Textile Exchange has defined "leather" as an entity. The definition assumes significance in the backdrop of many companies using the "leather" suffix to identify their own alternative materials.
Textile Exchange has decided to define leather according to the following criteria, aligning with the EU directive 94/11/EC, ISO 15115, and EN 15987:2015:
- A hide or skin with its original fibrous structure more or less intact and tanned so it does not rot
- Either with or without hair or wool attached
- Inclusive of hides or skin split into layers or segmented either before or after tanning
- With any surface coating or surface layer no thicker than 0.15 mm.
The Announcement: Textile Exchange did not announce this major redefinition through a statement.
- The decision, instead, was communicated through the November 2022 newsletter.
Words of Caution:
- The term “recycled leather" should only be used if the fibre structure remains intact during the recycling process.
- Leather disintegrated into fibrous particles, small pieces or powders and combined or not with chemical binding agents, and made into sheets, with a minimum amount of 50% in weight of dry leather fibres should be referred to as “recycled leather fibre.”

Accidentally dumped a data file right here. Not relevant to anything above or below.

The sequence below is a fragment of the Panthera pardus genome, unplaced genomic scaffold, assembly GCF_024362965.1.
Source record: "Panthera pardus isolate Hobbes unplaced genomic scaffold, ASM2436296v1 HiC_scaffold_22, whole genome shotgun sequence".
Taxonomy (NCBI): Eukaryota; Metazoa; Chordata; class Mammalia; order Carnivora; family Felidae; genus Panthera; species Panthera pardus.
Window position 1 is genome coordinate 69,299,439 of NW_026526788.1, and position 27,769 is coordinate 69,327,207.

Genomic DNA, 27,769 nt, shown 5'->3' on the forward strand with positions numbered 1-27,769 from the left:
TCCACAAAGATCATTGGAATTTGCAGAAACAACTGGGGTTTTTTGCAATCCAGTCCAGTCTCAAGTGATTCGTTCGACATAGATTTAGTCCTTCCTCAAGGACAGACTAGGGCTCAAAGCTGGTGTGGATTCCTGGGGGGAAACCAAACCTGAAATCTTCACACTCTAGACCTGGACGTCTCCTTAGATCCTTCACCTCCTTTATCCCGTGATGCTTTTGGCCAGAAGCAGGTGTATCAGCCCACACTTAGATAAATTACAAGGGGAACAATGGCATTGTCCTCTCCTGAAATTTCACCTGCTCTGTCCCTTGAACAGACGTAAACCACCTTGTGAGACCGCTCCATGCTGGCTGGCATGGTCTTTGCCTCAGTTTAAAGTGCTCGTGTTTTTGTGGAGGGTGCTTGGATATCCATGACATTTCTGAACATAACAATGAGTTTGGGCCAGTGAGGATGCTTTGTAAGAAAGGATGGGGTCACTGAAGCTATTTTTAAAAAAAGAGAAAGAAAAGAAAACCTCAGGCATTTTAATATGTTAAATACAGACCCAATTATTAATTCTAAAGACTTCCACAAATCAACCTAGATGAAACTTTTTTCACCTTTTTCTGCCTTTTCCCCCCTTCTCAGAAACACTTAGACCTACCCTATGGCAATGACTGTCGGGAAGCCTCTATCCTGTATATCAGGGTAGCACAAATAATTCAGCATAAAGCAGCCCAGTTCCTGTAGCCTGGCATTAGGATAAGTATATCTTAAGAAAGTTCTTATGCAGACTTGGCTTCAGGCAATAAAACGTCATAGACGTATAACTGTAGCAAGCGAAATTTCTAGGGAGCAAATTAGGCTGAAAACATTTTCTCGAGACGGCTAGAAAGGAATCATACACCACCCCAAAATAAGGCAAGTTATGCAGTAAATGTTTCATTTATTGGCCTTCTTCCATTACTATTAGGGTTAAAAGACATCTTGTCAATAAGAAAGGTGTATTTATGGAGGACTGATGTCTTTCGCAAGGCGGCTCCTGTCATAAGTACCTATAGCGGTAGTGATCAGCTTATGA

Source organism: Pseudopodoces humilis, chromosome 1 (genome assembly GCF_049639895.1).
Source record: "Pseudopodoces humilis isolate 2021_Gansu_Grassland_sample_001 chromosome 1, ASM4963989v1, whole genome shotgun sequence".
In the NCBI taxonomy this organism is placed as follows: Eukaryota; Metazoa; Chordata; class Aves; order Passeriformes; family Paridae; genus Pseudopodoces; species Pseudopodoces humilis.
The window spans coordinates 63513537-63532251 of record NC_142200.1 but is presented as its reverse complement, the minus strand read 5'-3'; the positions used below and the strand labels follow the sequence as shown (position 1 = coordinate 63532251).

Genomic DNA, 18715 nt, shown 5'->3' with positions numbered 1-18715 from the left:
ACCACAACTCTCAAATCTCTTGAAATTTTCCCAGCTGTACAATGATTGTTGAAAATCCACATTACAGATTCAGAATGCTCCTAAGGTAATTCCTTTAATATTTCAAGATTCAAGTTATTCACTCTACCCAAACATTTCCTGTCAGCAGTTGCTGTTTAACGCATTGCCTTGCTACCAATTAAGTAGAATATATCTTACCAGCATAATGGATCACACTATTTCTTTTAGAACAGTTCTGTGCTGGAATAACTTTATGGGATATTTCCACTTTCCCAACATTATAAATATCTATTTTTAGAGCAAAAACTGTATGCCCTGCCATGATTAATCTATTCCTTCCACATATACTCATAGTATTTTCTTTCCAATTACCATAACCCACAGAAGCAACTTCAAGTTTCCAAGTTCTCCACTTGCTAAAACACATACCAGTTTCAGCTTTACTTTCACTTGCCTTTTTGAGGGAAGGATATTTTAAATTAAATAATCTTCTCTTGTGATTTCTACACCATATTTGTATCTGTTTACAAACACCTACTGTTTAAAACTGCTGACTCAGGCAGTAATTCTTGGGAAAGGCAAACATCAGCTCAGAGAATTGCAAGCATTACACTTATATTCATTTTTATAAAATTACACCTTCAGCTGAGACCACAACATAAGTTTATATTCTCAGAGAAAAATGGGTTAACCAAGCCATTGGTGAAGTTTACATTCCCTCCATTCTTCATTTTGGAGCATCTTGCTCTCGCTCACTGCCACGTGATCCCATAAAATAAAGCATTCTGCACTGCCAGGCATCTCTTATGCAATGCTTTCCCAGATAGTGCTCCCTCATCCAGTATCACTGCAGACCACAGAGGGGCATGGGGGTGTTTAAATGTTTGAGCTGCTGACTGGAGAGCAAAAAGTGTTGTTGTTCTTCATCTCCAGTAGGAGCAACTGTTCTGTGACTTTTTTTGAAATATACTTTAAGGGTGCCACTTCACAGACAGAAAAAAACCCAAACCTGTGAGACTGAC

Just Not Leather: Materials that do not meet the definition above will not be described by Textile Exchange as leather, regardless of any past designation or common usage of the term.
- There is currently a gap in the legal framing of the classification and naming of the diverse materials sold as alternative materials to leather.
- This leads to misleading labelling where a fossil-based synthetic material could be referred to in the same way as an innovative plant-based material, making it difficult for a consumer to differentiate the two.
- Textile Exchange is encouraging policymakers to close this gap.
- For now, these diverse manmade materials, fully or partially plant-based will be grouped in the ‘Manmade non-fibre materials’ category of the organisation's reports and programmes, until further legal guidance on the naming and categorisation of these materials is available.
How They Reacted:
This is a significant step forward in market transparency and consumer labelling. For too long, fashion and footwear brands have hidden the true materials profile of their products from consumers by using ambiguous and misleading terms such as ‘vegan leather.’ We thank Textile Exchange for taking such an important step to promote truth in labelling and hope the organisation’s member brands will embrace increased transparency in consumer marketing.
— Stephen Sothmann
Leather and Hide Council of America
Fantastic to see that the Textile Exchange has taken an important step by clarifying the definition of leather.
— LinkedIn handle